There was the guy who had a quarter-ounce of C4 in his tobacco tin in his checked baggage - and I'm quite certain they didn't swab him to find it.
  8. Monica47

    Monica47 Original Member

    And I'm wondering how much one of these devices would go for on Ebay.......
  9. RB

    RB Founding Member

    I hope we don't see one on EBay. I have read some of the pump manufacturers guidance on airport screening. Some do say clearly that Whole Body Scanners should be avoided. I don't recall if there was any discussion between X-Ray and MMW. I suspect that the makers would suggest avoiding all forms of emitter type scanners for medical liability issues. Besides these pumps are very expensive and the users life depends on proper functioning. Why take the risk if other means are available to screen these devices and the persons using them?
  10. Mike

    Mike Founding Member Coach

    It's no longer just the recommendation of "some of the pump manufacturers". The study referenced in the first two posts was written by professional staff at a diabetes insitute at the University of Colorado/Denver and published in a peer-reviewed journal specializing in "providing healthcare professionals with information on new devices, drugs, drug delivery" for diabetes patients.

    Lacking properly researched studies showing opposite results, this will likely be the medically-accepted positon from this point on.

    Of course, that won't stop TSA's two-digit IQ's with GED's from becoming instant medical experts and badgering people to ignore the recommendations of their medical professionals.
  11. CelticWhisper

    CelticWhisper Founding Member

    This might be a workable angle. If we can get some of these researchers to organize and maybe form some kind of mini-PAC, or even just get a statement on file with Congress (Congressional amicus brief? Is there such a thing?), that these things are medically hazardous, it may serve as additional motivation to get DC to rein in TSA.

    At the very least they could embark on a publicity campaign to get brochures and TV spots (on those channels you only ever seem to see in doctors' offices) in hospitals to advise people on the dangers of nude-o-scopes on their medical devices.

    Heh, what're the odds we can get the NoS lobby and the health-insurance lobby to lock horns?
  12. I'd like to remind us all of a heated conversation we had with a certain clerklette about this very issue. She indeed was a firm believer that because she had seen people go through the scanners with these devices and not drop dead on the spot, that the scanners must be perfectly safe for them.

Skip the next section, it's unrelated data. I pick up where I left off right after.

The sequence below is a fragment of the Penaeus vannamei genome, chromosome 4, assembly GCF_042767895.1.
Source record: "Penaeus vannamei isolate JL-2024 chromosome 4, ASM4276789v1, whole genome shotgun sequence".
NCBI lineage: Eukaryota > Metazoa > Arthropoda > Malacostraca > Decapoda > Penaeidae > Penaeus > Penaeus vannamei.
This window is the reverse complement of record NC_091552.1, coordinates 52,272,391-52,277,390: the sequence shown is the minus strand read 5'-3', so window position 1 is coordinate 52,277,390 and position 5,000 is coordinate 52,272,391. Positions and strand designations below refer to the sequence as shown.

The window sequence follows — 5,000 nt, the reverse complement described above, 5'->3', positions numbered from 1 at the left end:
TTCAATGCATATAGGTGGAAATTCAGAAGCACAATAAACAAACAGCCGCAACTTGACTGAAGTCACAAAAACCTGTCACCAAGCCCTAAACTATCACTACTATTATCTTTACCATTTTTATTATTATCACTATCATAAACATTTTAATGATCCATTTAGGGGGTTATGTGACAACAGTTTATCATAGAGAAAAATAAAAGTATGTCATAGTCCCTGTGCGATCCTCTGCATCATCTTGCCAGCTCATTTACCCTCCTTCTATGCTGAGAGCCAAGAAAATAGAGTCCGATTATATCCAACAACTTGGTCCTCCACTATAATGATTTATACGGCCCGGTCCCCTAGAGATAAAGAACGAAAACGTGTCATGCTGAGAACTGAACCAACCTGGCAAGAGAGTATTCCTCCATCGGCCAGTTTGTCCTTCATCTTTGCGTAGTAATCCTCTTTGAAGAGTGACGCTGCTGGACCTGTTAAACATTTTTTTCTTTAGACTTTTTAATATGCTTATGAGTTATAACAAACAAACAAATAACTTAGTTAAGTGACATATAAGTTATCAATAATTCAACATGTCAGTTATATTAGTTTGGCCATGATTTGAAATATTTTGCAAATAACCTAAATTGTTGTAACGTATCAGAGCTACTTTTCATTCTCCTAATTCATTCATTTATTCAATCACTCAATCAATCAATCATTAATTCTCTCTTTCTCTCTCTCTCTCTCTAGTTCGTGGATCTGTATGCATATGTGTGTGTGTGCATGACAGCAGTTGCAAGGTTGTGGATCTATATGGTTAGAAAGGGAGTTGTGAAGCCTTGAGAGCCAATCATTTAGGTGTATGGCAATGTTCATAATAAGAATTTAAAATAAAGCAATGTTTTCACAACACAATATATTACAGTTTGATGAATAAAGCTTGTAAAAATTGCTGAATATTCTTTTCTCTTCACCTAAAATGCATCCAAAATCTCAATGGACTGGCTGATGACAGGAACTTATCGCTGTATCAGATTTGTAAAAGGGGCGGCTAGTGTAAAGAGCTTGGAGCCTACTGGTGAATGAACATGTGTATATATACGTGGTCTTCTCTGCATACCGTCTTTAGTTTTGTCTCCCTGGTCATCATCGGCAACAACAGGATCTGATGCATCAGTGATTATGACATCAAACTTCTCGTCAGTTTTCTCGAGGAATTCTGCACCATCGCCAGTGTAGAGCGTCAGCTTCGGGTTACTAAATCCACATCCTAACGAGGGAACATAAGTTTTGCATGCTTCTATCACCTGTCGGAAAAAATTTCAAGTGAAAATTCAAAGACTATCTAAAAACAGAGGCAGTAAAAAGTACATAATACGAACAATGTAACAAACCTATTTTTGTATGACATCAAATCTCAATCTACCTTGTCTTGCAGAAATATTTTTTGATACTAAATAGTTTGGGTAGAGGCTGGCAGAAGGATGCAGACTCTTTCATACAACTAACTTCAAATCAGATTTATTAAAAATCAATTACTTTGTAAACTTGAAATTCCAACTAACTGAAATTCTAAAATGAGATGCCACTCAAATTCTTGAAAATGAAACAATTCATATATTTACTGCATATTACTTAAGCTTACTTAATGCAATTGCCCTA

Here's the thread,

    and a quote from TSA screener Ciarin:

  13. TravelnMedic

    TravelnMedic Original Member

    Ciarin - is an idiot that doesn't know her head from her (expletive deleted). Also haven't seen her in a very long time, maybe she gained useful employment other the Treason support alliance.
  14. Mike

    Mike Founding Member Coach

    She got in trouble with her management for posting SSI info here. Hope everyone's eyes were closed. I'd hate to be responsible for divulging state secrets. :rolleyes:
  15. RB

    RB Founding Member

    Mike, did the state communicate with you directly about her?
  16. jtodd

    jtodd Original Member

    Yes, and what was it? I am sure I read it, but I don't recall anything that would or should be deemed SSI. Ignoring the fact that the TSA shouldn't have any information SSI, or even use that made up security qualification.
  17. Mike

    Mike Founding Member Coach


    Also understand that I declined to delete what had been quoted in other posts. :p
    phoebepontiac likes this.
  18. Mike

    Mike Founding Member Coach

    You'll have to search for it and make your best guess. Since the specifics involved PM's between the two of us, it's not appropriate for me to divulge what all was said.

    However, I think you guys greatly underestimate her -- she held up better here than any other smurf to date. I'd love to see her come back for another round. :D
  19. nachtnebel

    nachtnebel Original Member

    I didn't underestimate her. I just didn't care for the hostility and contempt toward passengers that she surfaced on other websites, although she was on pretty good behavior at this site. And if anything she posted was SSI, it wasn't earthshaking. She was pretty frank though, and that's probably what got her in hot acqua.
  20. Caradoc

    Caradoc Original Member

    She was a stunning example of tenacity in deliberate ignorance. Once she had a stupidly wrong idea fixed in her little head, there was absolutely no dissuading her.
    phoebepontiac likes this.